By Michael McMullan
SUNDAY will be Maria O’Neill’s first ever start on the hallowed sod of Croke Park and after bagging two semi-final goals this season, the Moneyglass starlet is hoping for a better ending.
With seven minutes to go in last year’s decider, she stepped over the Croke Park whitewash for the first time. Seconds earlier, Grainne McLaughlin had rocketed a shot to the bottom corner of the Wicklow net, but it was immaterial.
The Garden County’s six points without reply in the opening 11 minutes left Antrim giving a chase in a race they were never going to win.
“Leading up to the final, everybody was training really hard and it was very exciting to be there,” O’Neill recalls.
“Everyone was really excited. They were excited and serious at the same time. Walking onto the pitch last year, you don’t realise how big it is.”
By half time, Antrim were five points in arrears and in need of a huge second half performance.
“We were going in as underdogs,” she added. “The second-half just didn’t really play out, but I hope it’s not like that this year.”
The 2021 season was her first year of minor football and O’Neill got the call from manager Emma Kelly to join the senior panel ahead of their All-Ireland semi-final extra-time win over Carlow.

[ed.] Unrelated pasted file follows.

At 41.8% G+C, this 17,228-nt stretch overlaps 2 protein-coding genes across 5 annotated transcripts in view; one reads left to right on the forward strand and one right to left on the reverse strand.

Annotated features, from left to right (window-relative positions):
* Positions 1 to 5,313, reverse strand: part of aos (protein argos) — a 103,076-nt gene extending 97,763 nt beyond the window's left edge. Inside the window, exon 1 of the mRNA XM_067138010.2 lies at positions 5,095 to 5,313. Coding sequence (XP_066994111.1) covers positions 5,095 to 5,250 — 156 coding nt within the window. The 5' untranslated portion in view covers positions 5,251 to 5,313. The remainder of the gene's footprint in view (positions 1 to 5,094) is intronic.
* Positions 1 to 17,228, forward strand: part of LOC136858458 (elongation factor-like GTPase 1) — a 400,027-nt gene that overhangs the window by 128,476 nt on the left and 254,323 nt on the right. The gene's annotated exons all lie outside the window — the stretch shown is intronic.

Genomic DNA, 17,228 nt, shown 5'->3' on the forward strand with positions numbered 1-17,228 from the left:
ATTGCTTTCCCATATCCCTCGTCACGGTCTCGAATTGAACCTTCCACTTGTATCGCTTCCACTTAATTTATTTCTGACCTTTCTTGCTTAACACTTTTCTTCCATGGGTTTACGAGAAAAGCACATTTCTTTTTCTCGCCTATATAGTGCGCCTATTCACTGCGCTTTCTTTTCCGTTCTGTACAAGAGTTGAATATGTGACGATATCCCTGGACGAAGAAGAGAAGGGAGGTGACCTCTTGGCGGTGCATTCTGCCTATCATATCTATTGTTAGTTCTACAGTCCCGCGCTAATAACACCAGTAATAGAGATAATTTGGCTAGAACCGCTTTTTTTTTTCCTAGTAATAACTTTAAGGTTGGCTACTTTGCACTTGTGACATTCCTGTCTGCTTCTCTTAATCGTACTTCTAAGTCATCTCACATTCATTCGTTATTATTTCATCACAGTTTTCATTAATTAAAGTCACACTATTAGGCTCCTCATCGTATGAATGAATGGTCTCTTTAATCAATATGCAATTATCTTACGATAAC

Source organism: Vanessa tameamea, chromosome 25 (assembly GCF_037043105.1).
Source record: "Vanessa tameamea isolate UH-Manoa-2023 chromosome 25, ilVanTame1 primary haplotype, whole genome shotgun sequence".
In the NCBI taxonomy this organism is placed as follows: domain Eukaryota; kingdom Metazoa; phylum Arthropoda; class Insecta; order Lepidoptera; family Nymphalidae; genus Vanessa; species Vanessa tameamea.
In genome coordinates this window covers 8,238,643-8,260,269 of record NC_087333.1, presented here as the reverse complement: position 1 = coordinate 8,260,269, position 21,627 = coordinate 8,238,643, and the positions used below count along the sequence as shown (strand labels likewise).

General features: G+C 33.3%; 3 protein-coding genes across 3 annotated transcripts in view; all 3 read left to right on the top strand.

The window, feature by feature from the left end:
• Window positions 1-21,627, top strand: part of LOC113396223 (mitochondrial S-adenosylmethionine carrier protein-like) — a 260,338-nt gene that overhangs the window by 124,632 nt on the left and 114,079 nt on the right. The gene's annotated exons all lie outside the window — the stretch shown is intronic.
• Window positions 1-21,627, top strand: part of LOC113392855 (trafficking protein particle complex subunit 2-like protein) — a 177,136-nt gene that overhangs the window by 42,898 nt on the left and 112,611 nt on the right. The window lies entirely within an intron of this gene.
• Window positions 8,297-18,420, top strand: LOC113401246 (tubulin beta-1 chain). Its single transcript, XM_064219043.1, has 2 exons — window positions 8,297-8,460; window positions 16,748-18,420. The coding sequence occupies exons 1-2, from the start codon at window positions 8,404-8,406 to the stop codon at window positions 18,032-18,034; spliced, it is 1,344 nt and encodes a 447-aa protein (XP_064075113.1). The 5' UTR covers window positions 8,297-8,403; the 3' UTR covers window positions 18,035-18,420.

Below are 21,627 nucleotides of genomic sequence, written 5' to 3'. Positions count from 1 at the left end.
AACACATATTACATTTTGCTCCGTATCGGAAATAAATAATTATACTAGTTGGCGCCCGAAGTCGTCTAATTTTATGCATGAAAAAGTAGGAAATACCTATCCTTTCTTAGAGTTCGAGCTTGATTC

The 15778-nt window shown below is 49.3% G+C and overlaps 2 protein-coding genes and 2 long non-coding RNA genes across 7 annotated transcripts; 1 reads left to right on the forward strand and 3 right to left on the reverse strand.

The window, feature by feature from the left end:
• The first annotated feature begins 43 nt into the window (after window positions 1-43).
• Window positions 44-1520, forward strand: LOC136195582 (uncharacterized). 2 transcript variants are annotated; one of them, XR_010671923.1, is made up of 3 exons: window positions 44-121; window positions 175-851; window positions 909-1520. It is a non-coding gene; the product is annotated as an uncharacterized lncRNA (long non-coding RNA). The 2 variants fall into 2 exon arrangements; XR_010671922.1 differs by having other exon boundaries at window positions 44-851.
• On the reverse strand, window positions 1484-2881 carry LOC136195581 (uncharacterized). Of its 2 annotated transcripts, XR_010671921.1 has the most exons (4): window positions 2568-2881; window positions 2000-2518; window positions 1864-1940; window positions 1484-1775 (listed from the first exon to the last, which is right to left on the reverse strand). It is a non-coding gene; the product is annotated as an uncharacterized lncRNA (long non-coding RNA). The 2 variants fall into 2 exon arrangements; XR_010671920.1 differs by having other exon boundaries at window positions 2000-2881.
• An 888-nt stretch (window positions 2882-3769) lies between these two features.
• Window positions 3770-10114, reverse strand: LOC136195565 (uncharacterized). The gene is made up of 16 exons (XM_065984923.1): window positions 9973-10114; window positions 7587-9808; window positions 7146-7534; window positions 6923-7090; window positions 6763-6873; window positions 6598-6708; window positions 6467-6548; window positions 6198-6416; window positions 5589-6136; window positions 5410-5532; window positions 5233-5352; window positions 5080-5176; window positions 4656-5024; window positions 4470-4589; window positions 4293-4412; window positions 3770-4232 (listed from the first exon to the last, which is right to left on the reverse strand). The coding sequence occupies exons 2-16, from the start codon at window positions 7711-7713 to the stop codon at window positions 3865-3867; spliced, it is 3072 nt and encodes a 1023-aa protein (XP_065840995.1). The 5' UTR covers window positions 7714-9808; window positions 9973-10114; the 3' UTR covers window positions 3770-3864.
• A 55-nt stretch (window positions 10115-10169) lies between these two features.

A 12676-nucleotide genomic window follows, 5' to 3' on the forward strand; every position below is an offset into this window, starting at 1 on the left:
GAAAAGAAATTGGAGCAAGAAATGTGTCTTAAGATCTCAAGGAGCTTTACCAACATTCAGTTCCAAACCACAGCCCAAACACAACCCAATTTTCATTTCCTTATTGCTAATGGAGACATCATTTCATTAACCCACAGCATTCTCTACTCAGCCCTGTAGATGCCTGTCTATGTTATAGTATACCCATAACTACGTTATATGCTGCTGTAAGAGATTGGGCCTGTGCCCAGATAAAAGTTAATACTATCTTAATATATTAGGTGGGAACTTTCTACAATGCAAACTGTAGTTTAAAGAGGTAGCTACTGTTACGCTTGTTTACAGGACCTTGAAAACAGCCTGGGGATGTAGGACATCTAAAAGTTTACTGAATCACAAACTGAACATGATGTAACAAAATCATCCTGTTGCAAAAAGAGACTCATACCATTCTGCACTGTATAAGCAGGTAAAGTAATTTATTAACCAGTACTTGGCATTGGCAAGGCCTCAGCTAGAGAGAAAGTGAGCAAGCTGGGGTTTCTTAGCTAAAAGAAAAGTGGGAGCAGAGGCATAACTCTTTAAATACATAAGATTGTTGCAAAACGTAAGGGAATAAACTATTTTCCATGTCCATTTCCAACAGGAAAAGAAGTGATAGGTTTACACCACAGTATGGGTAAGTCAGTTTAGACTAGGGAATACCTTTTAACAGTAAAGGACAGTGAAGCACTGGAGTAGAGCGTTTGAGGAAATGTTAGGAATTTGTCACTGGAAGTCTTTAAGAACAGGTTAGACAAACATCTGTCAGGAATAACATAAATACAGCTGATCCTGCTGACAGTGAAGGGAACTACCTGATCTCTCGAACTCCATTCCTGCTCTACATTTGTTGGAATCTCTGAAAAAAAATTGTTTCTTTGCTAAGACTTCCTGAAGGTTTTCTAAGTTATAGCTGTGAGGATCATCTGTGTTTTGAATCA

Sport was high up the pecking order and O’Neill, a Cargin native, played ladies football from u-13 level all the way up once he switched to Moneyglass.
“I started off with Cargin and played boy’s football until u-12 and then moved to Moneyglass,” she pointed out.”
She found it strange to have played at centre back with the boys and once she made the move to ladies football he was handed an attacking berth and has stayed there since.
“I think playing boy’s football helped so much, even going in for tackles it was a lot rougher and I really think it helped me,” she said of the increased physicality.
Sunday is Antrim’s third final since their 2012 win over Louth and O’Neill has fleeting memories of watching Longford hit the Saffrons for four goals in the 2016 decider.
“I remember it briefly, Longford pulled away in the second half,” she said.
Her father Ciaran was a Cargin and Antrim stalwart and spot was never far away during her childhood.
“I have been watching my uncles (Tomás and Michael McCann) playing senior with Antrim. My aunties (Geraldine and Mary McCann) played as well. We were always going to some sort of county game and if you weren’t, you were down at the Cargin playing football or camogie.”
They’ll all be cheering her on this Sunday in a fourth clash with Fermanagh this season. After losing to the Erne County in the league, Antrim turned the tables twice.
“It has been a tight game every single time, they are a really good side,” O’Neill said.
“In the Ulster final, we were five or six points down at half time but we came back and you never know what way it is going to go. I really think it is the toss of a coin.”